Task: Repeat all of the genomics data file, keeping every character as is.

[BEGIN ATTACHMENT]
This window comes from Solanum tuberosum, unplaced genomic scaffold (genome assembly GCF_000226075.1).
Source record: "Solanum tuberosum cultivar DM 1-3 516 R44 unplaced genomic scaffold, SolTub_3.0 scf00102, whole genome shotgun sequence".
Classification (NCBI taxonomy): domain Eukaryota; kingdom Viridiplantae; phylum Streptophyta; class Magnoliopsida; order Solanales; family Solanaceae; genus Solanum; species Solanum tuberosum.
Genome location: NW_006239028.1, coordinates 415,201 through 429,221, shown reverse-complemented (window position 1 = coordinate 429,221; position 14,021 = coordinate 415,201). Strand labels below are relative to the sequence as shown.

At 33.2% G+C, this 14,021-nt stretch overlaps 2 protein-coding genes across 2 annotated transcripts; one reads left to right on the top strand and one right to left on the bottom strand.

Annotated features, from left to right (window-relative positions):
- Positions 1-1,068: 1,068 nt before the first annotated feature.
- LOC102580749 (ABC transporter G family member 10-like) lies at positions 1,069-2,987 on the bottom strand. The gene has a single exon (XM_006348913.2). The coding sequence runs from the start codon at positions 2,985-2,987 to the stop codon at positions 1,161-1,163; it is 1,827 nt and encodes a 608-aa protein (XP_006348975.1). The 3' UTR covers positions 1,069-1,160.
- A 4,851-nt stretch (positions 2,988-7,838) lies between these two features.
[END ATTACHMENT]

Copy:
This window comes from Solanum tuberosum, unplaced genomic scaffold (genome assembly GCF_000226075.1).
Source record: "Solanum tuberosum cultivar DM 1-3 516 R44 unplaced genomic scaffold, SolTub_3.0 scf00102, whole genome shotgun sequence".
Classification (NCBI taxonomy): domain Eukaryota; kingdom Viridiplantae; phylum Streptophyta; class Magnoliopsida; order Solanales; family Solanaceae; genus Solanum; species Solanum tuberosum.
Genome location: NW_006239028.1, coordinates 415,201 through 429,221, shown reverse-complemented (window position 1 = coordinate 429,221; position 14,021 = coordinate 415,201). Strand labels below are relative to the sequence as shown.

At 33.2% G+C, this 14,021-nt stretch overlaps 2 protein-coding genes across 2 annotated transcripts; one reads left to right on the top strand and one right to left on the bottom strand.

Annotated features, from left to right (window-relative positions):
- Positions 1-1,068: 1,068 nt before the first annotated feature.
- LOC102580749 (ABC transporter G family member 10-like) lies at positions 1,069-2,987 on the bottom strand. The gene has a single exon (XM_006348913.2). The coding sequence runs from the start codon at positions 2,985-2,987 to the stop codon at positions 1,161-1,163; it is 1,827 nt and encodes a 608-aa protein (XP_006348975.1). The 3' UTR covers positions 1,069-1,160.
- A 4,851-nt stretch (positions 2,988-7,838) lies between these two features.